User interfaces don't make much use of relative mouse movement at the moment -- other than the odd knob-like adjustment tool, or gestures (which I've never been terribly convinced about as a UI concept). Given that laptop users are often forced to use an inherently-relative trackpad (or occasionally a stick) instead of a real mouse, it'd be useful to minimise the amount of fiddly absolute positioning necessary in mouse-based interfaces.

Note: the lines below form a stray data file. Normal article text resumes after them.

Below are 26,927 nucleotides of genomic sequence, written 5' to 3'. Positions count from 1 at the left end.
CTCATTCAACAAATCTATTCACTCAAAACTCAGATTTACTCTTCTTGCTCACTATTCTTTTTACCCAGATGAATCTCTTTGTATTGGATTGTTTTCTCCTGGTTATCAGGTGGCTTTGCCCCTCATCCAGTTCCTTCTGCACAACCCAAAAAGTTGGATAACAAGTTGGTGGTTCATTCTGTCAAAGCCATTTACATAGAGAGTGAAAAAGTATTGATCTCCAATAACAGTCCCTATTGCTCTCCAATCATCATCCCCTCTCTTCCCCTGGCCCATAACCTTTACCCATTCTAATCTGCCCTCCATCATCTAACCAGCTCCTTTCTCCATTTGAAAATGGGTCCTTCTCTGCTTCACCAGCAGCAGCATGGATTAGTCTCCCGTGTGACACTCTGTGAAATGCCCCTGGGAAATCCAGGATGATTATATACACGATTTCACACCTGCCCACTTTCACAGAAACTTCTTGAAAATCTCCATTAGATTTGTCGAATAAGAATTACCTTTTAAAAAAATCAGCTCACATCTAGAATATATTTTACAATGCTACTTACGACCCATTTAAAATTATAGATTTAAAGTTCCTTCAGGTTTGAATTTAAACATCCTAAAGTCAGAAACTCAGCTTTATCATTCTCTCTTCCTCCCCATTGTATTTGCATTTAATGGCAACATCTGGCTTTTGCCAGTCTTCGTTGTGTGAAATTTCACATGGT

A mostly-keyboard-controlled window manager could use relative movement to shuffle windows around: you press a number key to select a window, then drag it to its new location using the mouse. This more than halves the distance you have to move the mouse, which would be a great advantage on a trackpad.
A text editor could use mouse or scrollwheel movement to adjust numbers in text, using a logarithmic scale so that it wouldn't matter how big they were to start with. (Or log vertical and linear horizontal, or similar.) This'd be great for a live-feedback TeX editor.